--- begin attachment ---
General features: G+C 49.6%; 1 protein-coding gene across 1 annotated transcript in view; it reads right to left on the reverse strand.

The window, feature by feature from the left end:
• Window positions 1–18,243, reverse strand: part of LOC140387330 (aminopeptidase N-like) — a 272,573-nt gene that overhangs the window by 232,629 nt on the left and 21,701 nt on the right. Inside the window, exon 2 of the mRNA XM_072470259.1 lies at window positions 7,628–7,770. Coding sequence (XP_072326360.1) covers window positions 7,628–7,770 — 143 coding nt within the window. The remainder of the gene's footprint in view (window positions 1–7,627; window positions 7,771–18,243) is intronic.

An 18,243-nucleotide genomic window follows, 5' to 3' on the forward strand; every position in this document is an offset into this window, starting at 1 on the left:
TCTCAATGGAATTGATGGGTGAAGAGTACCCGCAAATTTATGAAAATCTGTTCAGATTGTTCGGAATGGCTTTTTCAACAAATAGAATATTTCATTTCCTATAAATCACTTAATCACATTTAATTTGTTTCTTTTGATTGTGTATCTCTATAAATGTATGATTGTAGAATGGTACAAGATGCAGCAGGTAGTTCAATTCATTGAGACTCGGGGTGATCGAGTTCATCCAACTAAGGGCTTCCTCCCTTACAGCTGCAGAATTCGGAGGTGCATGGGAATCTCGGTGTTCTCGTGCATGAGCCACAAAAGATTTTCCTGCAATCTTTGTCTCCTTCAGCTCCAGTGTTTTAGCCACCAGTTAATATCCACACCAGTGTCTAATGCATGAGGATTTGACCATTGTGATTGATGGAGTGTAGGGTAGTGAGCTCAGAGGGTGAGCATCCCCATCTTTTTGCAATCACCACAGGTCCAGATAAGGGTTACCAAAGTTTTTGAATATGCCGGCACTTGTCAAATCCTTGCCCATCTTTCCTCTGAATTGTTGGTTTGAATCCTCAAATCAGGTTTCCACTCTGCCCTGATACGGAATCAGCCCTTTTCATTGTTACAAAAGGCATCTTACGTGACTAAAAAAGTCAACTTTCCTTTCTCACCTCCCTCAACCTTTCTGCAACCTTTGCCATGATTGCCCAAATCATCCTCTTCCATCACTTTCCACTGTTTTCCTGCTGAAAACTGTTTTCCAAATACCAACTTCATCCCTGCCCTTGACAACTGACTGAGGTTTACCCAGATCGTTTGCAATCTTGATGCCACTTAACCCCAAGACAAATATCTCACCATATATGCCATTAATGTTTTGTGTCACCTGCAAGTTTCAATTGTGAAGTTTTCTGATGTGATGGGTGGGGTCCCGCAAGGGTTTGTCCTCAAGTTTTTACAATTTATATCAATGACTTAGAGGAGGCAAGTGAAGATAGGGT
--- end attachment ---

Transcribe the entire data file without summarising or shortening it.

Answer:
General features: G+C 49.6%; 1 protein-coding gene across 1 annotated transcript in view; it reads right to left on the reverse strand.

The window, feature by feature from the left end:
• Window positions 1–18,243, reverse strand: part of LOC140387330 (aminopeptidase N-like) — a 272,573-nt gene that overhangs the window by 232,629 nt on the left and 21,701 nt on the right. Inside the window, exon 2 of the mRNA XM_072470259.1 lies at window positions 7,628–7,770. Coding sequence (XP_072326360.1) covers window positions 7,628–7,770 — 143 coding nt within the window. The remainder of the gene's footprint in view (window positions 1–7,627; window positions 7,771–18,243) is intronic.

An 18,243-nucleotide genomic window follows, 5' to 3' on the forward strand; every position in this document is an offset into this window, starting at 1 on the left:
TCTCAATGGAATTGATGGGTGAAGAGTACCCGCAAATTTATGAAAATCTGTTCAGATTGTTCGGAATGGCTTTTTCAACAAATAGAATATTTCATTTCCTATAAATCACTTAATCACATTTAATTTGTTTCTTTTGATTGTGTATCTCTATAAATGTATGATTGTAGAATGGTACAAGATGCAGCAGGTAGTTCAATTCATTGAGACTCGGGGTGATCGAGTTCATCCAACTAAGGGCTTCCTCCCTTACAGCTGCAGAATTCGGAGGTGCATGGGAATCTCGGTGTTCTCGTGCATGAGCCACAAAAGATTTTCCTGCAATCTTTGTCTCCTTCAGCTCCAGTGTTTTAGCCACCAGTTAATATCCACACCAGTGTCTAATGCATGAGGATTTGACCATTGTGATTGATGGAGTGTAGGGTAGTGAGCTCAGAGGGTGAGCATCCCCATCTTTTTGCAATCACCACAGGTCCAGATAAGGGTTACCAAAGTTTTTGAATATGCCGGCACTTGTCAAATCCTTGCCCATCTTTCCTCTGAATTGTTGGTTTGAATCCTCAAATCAGGTTTCCACTCTGCCCTGATACGGAATCAGCCCTTTTCATTGTTACAAAAGGCATCTTACGTGACTAAAAAAGTCAACTTTCCTTTCTCACCTCCCTCAACCTTTCTGCAACCTTTGCCATGATTGCCCAAATCATCCTCTTCCATCACTTTCCACTGTTTTCCTGCTGAAAACTGTTTTCCAAATACCAACTTCATCCCTGCCCTTGACAACTGACTGAGGTTTACCCAGATCGTTTGCAATCTTGATGCCACTTAACCCCAAGACAAATATCTCACCATATATGCCATTAATGTTTTGTGTCACCTGCAAGTTTCAATTGTGAAGTTTTCTGATGTGATGGGTGGGGTCCCGCAAGGGTTTGTCCTCAAGTTTTTACAATTTATATCAATGACTTAGAGGAGGCAAGTGAAGATAGGGT